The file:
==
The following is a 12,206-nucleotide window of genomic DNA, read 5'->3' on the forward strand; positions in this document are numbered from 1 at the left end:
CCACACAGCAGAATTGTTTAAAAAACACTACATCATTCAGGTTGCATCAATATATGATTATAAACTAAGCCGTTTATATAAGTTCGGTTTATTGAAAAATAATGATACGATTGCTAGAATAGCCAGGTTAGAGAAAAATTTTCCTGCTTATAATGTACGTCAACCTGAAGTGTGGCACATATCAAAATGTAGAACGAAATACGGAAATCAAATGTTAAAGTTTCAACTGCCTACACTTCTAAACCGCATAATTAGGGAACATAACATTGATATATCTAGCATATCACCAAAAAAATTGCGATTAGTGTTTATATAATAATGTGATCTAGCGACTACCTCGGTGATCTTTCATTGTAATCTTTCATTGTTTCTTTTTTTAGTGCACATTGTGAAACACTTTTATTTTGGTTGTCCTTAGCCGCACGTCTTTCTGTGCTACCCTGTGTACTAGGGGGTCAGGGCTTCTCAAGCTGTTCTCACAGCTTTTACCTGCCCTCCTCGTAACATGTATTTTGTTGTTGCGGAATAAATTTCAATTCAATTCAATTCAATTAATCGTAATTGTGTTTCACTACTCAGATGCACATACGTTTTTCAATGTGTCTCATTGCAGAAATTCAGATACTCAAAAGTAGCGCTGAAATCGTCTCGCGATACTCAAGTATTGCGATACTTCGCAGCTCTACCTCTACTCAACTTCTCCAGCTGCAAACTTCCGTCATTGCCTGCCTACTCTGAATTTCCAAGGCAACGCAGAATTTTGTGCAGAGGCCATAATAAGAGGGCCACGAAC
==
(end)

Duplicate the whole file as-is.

The following is a 12,206-nucleotide window of genomic DNA, read 5'->3' on the forward strand; positions in this document are numbered from 1 at the left end:
CCACACAGCAGAATTGTTTAAAAAACACTACATCATTCAGGTTGCATCAATATATGATTATAAACTAAGCCGTTTATATAAGTTCGGTTTATTGAAAAATAATGATACGATTGCTAGAATAGCCAGGTTAGAGAAAAATTTTCCTGCTTATAATGTACGTCAACCTGAAGTGTGGCACATATCAAAATGTAGAACGAAATACGGAAATCAAATGTTAAAGTTTCAACTGCCTACACTTCTAAACCGCATAATTAGGGAACATAACATTGATATATCTAGCATATCACCAAAAAAATTGCGATTAGTGTTTATATAATAATGTGATCTAGCGACTACCTCGGTGATCTTTCATTGTAATCTTTCATTGTTTCTTTTTTTAGTGCACATTGTGAAACACTTTTATTTTGGTTGTCCTTAGCCGCACGTCTTTCTGTGCTACCCTGTGTACTAGGGGGTCAGGGCTTCTCAAGCTGTTCTCACAGCTTTTACCTGCCCTCCTCGTAACATGTATTTTGTTGTTGCGGAATAAATTTCAATTCAATTCAATTCAATTAATCGTAATTGTGTTTCACTACTCAGATGCACATACGTTTTTCAATGTGTCTCATTGCAGAAATTCAGATACTCAAAAGTAGCGCTGAAATCGTCTCGCGATACTCAAGTATTGCGATACTTCGCAGCTCTACCTCTACTCAACTTCTCCAGCTGCAAACTTCCGTCATTGCCTGCCTACTCTGAATTTCCAAGGCAACGCAGAATTTTGTGCAGAGGCCATAATAAGAGGGCCACGAAC